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Canon PowerShot S110 Ken McMahon, February 2013
 
 

Canon PowerShot S110 vs Panasonic Lumix LX7 Noise JPEG

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  Canon PowerShot S110 results
1 Canon S110 Quality JPEG
2 Canon S110 Quality RAW
3 Canon S110 Noise JPEG
4 Canon S110 Noise RAW
5 Canon S110 Sample images

To compare noise levels under real-life conditions, I shot this scene with the Canon PowerShot S110 and the Panasonic Lumix LX7, within a few moments of each other using their best quality JPEG settings. at each of their ISO sensitivity settings.

Both cameras were mounted on a tripod and image stabilisation was disabled. The lenses were set to their maximum wide angle focal lengths, equivalent to 24mm for both cameras.

Both cameras were set to Aperture Priority mode and tone enhancement features were left on the default settings.



The image above was taken with the PowerShot S110. The sensitivity was manually set to 80 ISO and the aperture set to f4. To achieve a better exposure more closely matched to the Lumix LX7, I applied 0.67EV exposure compensation on the PowerShot S110, resulting in a shutter speed of 0.8s at f4. The Lumix LX7, also manually set to 80 ISO and f4 in Aperture Priority mode metered 0.6s at f4.

The PowerShot S110 produces a clean noise free crop at its base 80 ISO setting with a good level of image detail. While it's often difficult to distinguish between 80 and 100 ISO settings on larger sensor models and even some compacts, there is a very slight texture creeping into the flat colour areas on the 100 ISO crop. The step up from 100 to 200 ISO brings with it a more visible increase in noise, but the overall level of detail is still good, albeit accompanied by a slight softening.

At 400 ISO the image doesn't become noisier, there's no increase in graininess, but the detailed is significantly softer to the extent that it's becoming difficult to make out the text in the memorial panel. Canon's noise processing usually strikes a balance between removing noise, but accepting a degree of graininess in order to avoid compromising image detail. With the S110 though, it appears they've opted for a slightly more aggressive noise reduction algorithm. Bear in mind that the S110 provides a choice of three High ISO Noise Reduction settings and these results were produced using the default Standard setting.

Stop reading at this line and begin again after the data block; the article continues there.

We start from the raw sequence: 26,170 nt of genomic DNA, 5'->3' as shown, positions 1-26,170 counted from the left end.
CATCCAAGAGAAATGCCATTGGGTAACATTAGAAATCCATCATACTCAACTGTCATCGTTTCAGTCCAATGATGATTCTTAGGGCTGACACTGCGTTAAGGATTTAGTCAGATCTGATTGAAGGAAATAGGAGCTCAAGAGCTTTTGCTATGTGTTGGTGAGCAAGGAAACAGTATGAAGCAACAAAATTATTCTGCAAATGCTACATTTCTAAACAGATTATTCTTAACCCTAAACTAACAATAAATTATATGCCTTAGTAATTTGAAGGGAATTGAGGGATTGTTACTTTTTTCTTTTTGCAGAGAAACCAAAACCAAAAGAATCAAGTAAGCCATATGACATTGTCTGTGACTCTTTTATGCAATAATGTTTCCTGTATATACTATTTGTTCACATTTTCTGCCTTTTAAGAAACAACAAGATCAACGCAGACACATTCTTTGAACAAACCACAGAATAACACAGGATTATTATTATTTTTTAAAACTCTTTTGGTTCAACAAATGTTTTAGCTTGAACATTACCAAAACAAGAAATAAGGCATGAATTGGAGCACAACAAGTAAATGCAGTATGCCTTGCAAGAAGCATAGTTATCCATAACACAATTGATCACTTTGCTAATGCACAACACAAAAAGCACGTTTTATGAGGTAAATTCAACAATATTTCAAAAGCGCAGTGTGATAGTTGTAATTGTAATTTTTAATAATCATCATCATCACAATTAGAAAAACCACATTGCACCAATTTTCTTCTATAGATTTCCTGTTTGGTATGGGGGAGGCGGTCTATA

At 1600 ISO the text on the memorial panel is now illegible, but while the finer detail is compromised large detail isn't and overall image quality at this sensitivity setting is reasonably good. Beyond 1600 ISO though, it's really just a numbers game and the new 12800 ISO setting is probably two steps beyond the highest sensitivty at which any reasonable level of detail is retained. Even at reduced sizes the 6400 SIO and 12,800 ISO images look very patchy.

Compared with the results from the Panasonic Lumix LX7 there really isn't very much to choose between these two models. With its 10 Megapixel sensor the LX7 crops show a slightly larger area with smaller image detail. At the lower sensitivities as in the outdoor test, the Lumix LX7 crops look a tiny bit sharper and more detailed. From 200 ISO up, however, there really is very little in it. The LX7 crops are slightly grainier, but less soft - the 1600 ISO shows the difference most clearly but, while they are qualitatively different you can't say one is better than the other.

Both the Powerhot S110 and Lumix LX7 provide composite low light modes that combine a fast sequence of images at using auto exposure and ISO sensitivity settings. The Canon HandHeld NightScene and Panasonic HandHeld Night Shot composite modes crops at the bottom of the table aren't comparable as they're shot at differenct ISO sensitivities. Interestingly, HandHeld NightScene normally provides a superior result to the single frame result at equivalent ISO, but these crops are so soft to begin with I'm not sure the 1000 ISO HandHeld NightScene crop is any better than the 800 ISO one.

One thing these composite crops do highlight is the difference the brighter lens on the LX7 makes. It's able to select an ISO of 400 for its composite shots where the S110 has to turn the sensitivity up to 1000 ISO. It's also worth remembering the LX7's brighter lens will also allow it to exploit lower ISOs than the S110 when both are zoomed-in.

To find out how much of a role processing plays in keeping noise at bay in these crops take a look at my Canon PowerShot S110 RAW noise results page to see just how much noise is present behind the scenes. Or head over to my Canon PowerShot S110 sample images to see some more real-life shots in a variety of conditions.


Canon PowerShot S110
 
Panasonic Lumix LX7
80 ISO
80 ISO
     
100 ISO
100 ISO
200 ISO
200 ISO
400 ISO
400 ISO
800 ISO
800 ISO
     
1600 ISO
1600 ISO
     
3200 ISO
3200 ISO
     
6400 ISO
6400 ISO
     
12800 ISO
12800 ISO
     
Handheld NightScene 1000 ISO
Handheld Night Shot 400 ISO

Canon PowerShot S110 results : Quality / RAW quality / Noise / RAW Noise


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